Hopefully this works better.
it does. yay!
Post by m***@gmail.com
N.B. Was this a problem before the auto HTML conversion on the list?
yes. i am constantly having to hand-edit people's replies to add
line-breaks. it's been amazingly tedious.
Hi Luke,

Does whatever is your favoured editor not have a widget for that sort of
thing?

In notmuch+emacs one is editing mails in emacs Message mode, which means
you can re-wrap a paragraph, with the quotes being done as one would
hope, by simply hitting M-q (Alt-q on my keyboard) when in the offending
paragraph.

While one could spend one's life trying to teach people how these things
were generally done in the '80s, I came to the conclusion that the
steady influx of Internet newbies meant that became a Sisyphean task
some time in the '90s, and then got significantly worse when Microsoft
inflicted a mail client on the world that punishes people for using
email the way we'd prefer.

Using better tools seems likely to be the shorter route to inner calm.

Having said that, I did try to persuade Ron to edit out the 'Original
Message' line of his mails, since that makes emacs ignore the whole
mail as an empty top-post. He managed to do it a couple of times before
the strain became too much, so he was trying before he became trying ;-)

On the plus side, people that resolutely stick to talking in their own
preferred style, rather than taking into account the preferred style of
their audience, helpfully tag themselves as not being worth one's time.

Cheers, Phil.
--
|)| Philip Hands [+44 (0)20 8530 9560] HANDS.COM Ltd.
|-| http://www.hands.com/ http://ftp.uk.debian.org/
|(| Hugo-Klemm-Strasse 34, 21075 Hamburg, GERMANY
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Erik Auerswald
2017-06-23 06:52:03 UTC
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Hi,
Post by Philip Hands
Post by Luke Kenneth Casson Leighton
yes. i am constantly having to hand-edit people's replies to add
line-breaks. it's been amazingly tedious.
Does whatever is your favoured editor not have a widget for that sort of
thing?
I usually use 'fmt' to create line-breaks semi-automatically. Many text
editors for Unix like systems (e.g. vi) allow to invoke external programs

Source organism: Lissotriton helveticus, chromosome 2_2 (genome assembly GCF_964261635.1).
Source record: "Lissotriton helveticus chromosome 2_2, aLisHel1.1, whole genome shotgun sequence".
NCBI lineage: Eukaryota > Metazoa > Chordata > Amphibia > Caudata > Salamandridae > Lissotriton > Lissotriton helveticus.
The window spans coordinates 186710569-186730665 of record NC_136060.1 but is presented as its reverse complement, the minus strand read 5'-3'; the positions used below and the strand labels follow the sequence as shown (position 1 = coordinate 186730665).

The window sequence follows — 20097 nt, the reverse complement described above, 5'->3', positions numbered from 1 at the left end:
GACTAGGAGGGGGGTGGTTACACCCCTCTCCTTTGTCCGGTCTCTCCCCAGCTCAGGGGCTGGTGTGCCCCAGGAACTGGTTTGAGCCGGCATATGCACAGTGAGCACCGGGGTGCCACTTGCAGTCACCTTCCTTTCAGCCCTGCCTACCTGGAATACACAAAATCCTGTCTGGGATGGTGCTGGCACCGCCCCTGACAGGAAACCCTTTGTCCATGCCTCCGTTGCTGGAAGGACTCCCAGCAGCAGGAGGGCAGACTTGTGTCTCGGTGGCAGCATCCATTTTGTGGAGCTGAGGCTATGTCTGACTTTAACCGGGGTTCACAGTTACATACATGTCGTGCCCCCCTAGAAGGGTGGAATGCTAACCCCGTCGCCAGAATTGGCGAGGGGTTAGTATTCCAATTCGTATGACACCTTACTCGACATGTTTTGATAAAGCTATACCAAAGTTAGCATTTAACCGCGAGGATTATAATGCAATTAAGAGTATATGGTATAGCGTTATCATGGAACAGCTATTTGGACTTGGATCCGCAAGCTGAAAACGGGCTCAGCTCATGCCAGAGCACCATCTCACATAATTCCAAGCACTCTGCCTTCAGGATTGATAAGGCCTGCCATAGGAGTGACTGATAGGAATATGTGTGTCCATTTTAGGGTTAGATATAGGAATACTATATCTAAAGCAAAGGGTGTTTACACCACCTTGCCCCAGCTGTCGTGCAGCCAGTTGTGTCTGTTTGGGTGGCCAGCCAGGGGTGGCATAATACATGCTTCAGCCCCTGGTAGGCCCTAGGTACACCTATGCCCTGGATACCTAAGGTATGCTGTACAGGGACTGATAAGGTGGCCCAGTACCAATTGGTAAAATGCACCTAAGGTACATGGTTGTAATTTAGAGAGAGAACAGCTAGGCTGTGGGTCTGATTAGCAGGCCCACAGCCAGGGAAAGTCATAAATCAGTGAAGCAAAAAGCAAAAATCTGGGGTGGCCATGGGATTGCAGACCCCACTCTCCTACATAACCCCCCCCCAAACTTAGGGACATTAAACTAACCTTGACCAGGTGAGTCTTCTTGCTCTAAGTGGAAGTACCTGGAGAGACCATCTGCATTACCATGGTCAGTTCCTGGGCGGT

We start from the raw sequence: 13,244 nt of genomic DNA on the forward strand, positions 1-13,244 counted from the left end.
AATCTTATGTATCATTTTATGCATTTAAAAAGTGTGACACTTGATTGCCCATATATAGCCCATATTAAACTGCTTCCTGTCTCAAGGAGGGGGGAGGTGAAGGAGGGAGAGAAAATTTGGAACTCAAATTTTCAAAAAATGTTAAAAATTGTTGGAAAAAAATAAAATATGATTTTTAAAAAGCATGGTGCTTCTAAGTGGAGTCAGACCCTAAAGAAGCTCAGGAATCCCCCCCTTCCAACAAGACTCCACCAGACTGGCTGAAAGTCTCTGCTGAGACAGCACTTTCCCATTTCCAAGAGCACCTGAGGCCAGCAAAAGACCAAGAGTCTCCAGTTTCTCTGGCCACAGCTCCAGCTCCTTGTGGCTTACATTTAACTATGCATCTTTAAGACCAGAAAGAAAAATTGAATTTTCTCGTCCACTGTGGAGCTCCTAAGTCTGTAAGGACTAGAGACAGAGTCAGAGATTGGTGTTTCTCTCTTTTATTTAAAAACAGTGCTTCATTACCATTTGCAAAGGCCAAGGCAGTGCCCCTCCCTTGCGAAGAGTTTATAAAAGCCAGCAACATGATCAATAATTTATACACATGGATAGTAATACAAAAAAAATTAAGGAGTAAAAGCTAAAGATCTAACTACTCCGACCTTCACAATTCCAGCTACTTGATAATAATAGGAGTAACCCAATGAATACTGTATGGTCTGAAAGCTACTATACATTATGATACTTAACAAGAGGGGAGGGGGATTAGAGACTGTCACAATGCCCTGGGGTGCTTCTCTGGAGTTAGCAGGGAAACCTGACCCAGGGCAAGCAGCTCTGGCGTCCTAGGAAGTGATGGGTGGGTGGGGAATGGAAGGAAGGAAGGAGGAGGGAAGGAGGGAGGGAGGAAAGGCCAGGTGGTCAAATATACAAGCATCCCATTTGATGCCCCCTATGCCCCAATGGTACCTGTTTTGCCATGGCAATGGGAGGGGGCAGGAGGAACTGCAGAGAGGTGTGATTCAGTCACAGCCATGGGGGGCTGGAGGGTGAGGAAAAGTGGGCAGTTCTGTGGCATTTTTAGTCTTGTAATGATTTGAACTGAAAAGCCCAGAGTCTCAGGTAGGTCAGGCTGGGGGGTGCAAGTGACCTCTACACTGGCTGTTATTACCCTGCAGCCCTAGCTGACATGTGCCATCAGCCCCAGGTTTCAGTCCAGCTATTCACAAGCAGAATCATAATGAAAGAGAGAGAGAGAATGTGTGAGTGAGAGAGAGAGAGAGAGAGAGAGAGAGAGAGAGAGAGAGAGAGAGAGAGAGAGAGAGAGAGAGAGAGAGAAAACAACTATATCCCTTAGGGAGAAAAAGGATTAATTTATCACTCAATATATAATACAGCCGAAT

as filters to manipulate (part of) the text.

Example for vim to insert line-breaks into the current line:

:.,.!fmt

Example for vim to re-adjust line-breaks of a paragraph:

!}fmt

But you all knew this already anyway. ;)

It still is more tedious to have to adjust the text for a reply than to
just have a nicely formatted plain text mail to start with.

Thanks,
Erik
--
Unix is simple and coherent, but it takes a genius - or at any rate a
programmer - to understand and appreciate the simplicity.
-- Dennis Ritchie

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Neil Jansen
2017-06-16 02:47:19 UTC
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On Thu, Jun 15, 2017 at 11:10 AM, Luke Kenneth Casson Leighton <
Post by Luke Kenneth Casson Leighton
is the source code of the imgur proprietary service available so that
i can host my own version of imgur without being monitored?
Lol, no clue, dude. imgur is what us plebs without principles or
motivation use :-) Use whatever works for you.
Post by Luke Kenneth Casson Leighton
so.. you can see, the right-hand pads are really *really* close to
the edge of the PCB. so for that exact same reason it's impossible to
bring the tracks in on the top layer.
OK so if I were laying that out, I wouldn't ever put a via in the middle of
a pad, not a full time electrical engineer, I only do hobby boards in
quantities of less than 100. Tomorrow I'll ask around at work to see if
any of the EE's have any advice. They do all sorts of crazy things in a
production environment that I would never dream of.
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Luke Kenneth Casson Leighton
2017-06-16 06:19:48 UTC
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Post by Neil Jansen
Post by Luke Kenneth Casson Leighton
so.. you can see, the right-hand pads are really *really* close to
the edge of the PCB. so for that exact same reason it's impossible to
bring the tracks in on the top layer.
OK so if I were laying that out, I wouldn't ever put a via in the middle of
a pad,
there's not really any other options: you can see how little
clearance there is to the edge of the board: it's flat-out impossible
to bring tracks in either in between those two sets, or round the
back... and you don't want to anyway: they're differential pairs (up
to 1ghz clock rate) because this is HDMI.
Post by Neil Jansen
not a full time electrical engineer, I only do hobby boards in